Researcher engagement in policy deemed societally beneficial yet unrewarded
Author(s)Singh, Gerald G; Farjalla, Vinicius F; Chen, Bing; Pelling, Andrew E; Ceyhan, Elvan; Dominik, Martin; Alisic, Eva; Kerr, Jeremy; Selin, Noelle E; Bassioni, Ghada; Bennett, Elena; Kemp, Andrew H; Chan, Kai MA; ... Show more Show less
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Maintaining the continued flow of benefits from science, as well as societal support for science, requires sustained engagement between the research community and the general public. On the basis of data from an international survey of 1092 participants (634 established researchers and 458 students) in 55 countries and 315 research institutions, we found that institutional recognition of engagement activities is perceived to be undervalued relative to the societal benefit of those activities. Many researchers report that their institutions do not reward engagement activities despite institutions’ mission statements promoting such engagement. Furthermore, institutions that actually measure engagement activities do so only to a limited extent. Most researchers are strongly motivated to engage with the public for selfless reasons, which suggests that incentives focused on monetary benefits or career progress may not align with researchers’ values. If institutions encourage researchers’ engagement activities in a more appropriate way – by moving beyond incentives – they might better achieve their institutional missions and bolster the crucial contributions of researchers to society.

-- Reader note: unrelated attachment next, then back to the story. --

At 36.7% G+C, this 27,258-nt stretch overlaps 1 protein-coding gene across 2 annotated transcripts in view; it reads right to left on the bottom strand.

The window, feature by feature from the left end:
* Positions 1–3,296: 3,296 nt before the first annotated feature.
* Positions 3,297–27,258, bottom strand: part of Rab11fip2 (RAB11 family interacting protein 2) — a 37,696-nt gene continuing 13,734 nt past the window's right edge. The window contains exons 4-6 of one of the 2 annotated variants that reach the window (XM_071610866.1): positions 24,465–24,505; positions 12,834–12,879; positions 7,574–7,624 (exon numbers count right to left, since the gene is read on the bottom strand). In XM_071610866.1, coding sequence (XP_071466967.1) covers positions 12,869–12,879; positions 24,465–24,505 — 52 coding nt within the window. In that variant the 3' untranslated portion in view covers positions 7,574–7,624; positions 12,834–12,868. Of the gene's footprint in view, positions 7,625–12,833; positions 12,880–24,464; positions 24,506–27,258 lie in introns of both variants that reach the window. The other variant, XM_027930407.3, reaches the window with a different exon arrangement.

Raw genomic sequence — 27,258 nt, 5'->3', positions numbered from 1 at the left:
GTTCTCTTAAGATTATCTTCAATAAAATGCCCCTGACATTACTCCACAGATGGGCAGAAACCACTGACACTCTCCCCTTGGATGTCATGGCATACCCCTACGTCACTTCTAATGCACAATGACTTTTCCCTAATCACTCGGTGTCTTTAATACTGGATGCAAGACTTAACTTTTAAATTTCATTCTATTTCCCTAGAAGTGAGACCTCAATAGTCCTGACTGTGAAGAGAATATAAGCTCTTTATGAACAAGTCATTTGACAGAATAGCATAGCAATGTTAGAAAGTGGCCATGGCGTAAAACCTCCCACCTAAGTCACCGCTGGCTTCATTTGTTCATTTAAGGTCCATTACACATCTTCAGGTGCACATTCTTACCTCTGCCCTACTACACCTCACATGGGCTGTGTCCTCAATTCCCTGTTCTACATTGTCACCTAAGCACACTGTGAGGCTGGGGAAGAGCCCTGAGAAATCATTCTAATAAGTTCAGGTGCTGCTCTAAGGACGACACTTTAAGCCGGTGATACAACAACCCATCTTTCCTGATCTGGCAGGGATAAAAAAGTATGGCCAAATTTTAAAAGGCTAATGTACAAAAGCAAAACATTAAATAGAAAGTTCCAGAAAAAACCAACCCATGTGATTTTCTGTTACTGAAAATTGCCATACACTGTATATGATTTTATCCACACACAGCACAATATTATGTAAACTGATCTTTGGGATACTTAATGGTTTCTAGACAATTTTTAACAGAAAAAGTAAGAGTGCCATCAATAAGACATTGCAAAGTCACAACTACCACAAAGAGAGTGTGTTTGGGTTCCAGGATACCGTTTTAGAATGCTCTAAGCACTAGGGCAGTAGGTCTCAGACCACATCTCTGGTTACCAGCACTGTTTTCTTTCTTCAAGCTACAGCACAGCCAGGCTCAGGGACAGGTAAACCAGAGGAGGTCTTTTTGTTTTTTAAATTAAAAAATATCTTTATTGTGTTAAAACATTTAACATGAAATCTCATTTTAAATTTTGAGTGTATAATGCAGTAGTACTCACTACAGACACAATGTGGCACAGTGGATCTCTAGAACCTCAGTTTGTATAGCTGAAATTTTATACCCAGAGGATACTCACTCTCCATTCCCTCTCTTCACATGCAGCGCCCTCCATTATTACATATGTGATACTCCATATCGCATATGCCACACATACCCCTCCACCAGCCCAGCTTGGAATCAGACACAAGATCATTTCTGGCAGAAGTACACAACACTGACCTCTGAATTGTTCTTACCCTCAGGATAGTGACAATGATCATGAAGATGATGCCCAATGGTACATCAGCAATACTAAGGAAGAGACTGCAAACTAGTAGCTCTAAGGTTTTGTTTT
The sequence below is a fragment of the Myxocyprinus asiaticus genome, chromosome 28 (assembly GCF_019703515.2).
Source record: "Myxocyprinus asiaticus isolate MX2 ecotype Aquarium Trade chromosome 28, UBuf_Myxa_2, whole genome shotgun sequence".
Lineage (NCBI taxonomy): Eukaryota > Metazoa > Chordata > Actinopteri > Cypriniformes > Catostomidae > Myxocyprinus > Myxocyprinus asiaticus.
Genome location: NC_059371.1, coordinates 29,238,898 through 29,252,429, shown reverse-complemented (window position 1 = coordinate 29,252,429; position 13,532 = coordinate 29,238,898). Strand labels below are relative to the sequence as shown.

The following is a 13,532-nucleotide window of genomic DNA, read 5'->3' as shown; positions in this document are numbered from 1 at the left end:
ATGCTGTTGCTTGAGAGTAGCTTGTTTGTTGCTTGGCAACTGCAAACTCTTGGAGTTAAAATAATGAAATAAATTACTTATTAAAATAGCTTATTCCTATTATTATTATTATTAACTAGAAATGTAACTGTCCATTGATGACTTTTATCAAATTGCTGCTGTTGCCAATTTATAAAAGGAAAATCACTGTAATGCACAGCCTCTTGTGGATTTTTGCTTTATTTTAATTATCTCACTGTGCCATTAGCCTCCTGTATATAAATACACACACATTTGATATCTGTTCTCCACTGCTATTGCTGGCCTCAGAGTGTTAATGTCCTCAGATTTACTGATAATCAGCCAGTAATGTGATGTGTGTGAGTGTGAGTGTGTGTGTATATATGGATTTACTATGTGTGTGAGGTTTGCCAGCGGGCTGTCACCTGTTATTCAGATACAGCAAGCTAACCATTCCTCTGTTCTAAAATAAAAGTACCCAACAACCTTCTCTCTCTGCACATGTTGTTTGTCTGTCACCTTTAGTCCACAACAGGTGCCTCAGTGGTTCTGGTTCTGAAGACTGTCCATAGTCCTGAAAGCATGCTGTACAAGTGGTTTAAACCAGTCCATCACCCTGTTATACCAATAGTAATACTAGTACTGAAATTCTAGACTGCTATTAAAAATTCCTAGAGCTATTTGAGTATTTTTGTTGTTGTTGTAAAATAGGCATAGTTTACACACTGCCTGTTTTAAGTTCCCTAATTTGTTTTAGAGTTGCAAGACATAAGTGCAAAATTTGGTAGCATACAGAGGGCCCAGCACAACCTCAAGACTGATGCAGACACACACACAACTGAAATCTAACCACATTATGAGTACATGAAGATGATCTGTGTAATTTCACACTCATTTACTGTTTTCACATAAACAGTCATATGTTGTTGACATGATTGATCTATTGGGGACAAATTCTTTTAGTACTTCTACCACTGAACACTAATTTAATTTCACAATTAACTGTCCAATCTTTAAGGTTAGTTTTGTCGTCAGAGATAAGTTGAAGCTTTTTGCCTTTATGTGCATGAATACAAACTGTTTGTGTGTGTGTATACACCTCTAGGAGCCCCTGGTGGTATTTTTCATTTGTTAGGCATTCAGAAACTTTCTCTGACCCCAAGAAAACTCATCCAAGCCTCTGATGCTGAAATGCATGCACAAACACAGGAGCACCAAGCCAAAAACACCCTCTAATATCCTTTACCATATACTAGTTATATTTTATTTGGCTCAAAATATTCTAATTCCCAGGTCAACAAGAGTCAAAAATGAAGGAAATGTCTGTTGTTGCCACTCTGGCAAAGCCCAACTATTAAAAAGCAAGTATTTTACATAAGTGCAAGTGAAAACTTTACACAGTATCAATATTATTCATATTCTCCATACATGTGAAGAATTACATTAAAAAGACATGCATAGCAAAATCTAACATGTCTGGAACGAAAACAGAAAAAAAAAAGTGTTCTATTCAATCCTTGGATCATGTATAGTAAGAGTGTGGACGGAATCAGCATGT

DepartmentMassachusetts Institute of Technology. Institute for Data, Systems, and Society; Massachusetts Institute of Technology. Department of Earth, Atmospheric, and Planetary Sciences
Frontiers in Ecology and the Environment
Singh, Gerald G. et al. "Researcher engagement in policy deemed societally beneficial yet unrewarded." Frontiers in Ecology and the Environment 17, 7 (July 2019): 375-382 © 2019 The Authors.
Final published version
Ecology, Ecology, Evolution, Behavior and Systematics